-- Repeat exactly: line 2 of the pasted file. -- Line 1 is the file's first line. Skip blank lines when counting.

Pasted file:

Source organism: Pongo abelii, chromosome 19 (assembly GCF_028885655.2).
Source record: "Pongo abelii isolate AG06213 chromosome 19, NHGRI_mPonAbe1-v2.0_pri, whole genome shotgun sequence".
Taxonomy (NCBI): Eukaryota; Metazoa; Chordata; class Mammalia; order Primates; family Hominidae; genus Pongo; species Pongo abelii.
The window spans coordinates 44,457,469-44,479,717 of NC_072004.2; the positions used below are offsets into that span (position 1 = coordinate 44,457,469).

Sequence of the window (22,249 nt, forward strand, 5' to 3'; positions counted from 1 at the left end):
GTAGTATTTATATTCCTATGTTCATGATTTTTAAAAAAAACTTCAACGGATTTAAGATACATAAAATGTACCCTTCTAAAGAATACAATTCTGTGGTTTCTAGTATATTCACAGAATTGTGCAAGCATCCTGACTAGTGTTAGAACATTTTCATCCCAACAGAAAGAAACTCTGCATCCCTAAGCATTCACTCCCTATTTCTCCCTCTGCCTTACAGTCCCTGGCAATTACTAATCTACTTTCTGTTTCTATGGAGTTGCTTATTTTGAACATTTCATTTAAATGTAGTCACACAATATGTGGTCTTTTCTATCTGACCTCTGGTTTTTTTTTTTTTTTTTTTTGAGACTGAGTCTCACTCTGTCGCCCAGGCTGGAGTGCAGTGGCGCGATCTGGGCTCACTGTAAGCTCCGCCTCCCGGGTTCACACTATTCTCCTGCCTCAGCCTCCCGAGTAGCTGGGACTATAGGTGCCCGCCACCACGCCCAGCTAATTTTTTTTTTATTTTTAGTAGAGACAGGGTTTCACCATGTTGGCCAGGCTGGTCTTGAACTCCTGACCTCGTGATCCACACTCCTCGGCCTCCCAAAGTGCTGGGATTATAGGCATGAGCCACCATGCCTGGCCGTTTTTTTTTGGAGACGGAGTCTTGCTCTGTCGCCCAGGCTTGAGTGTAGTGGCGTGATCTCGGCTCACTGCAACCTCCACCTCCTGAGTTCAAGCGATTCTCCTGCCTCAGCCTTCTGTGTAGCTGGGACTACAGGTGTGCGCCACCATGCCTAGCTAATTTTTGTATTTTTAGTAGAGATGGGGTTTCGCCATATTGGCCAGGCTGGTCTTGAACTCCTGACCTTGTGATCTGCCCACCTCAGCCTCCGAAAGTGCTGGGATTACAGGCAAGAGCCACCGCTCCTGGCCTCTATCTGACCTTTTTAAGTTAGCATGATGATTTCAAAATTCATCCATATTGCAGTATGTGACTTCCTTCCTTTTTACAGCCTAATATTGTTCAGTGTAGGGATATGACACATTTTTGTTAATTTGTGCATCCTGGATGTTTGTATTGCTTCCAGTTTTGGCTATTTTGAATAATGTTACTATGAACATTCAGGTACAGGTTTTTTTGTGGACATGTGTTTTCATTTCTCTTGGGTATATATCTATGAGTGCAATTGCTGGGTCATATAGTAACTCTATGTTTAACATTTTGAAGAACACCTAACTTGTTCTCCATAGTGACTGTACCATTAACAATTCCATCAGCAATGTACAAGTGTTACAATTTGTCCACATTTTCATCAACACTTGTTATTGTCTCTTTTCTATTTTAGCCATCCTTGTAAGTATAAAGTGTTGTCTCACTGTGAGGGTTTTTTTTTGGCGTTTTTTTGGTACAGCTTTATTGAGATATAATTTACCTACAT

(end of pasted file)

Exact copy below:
Source record: "Pongo abelii isolate AG06213 chromosome 19, NHGRI_mPonAbe1-v2.0_pri, whole genome shotgun sequence".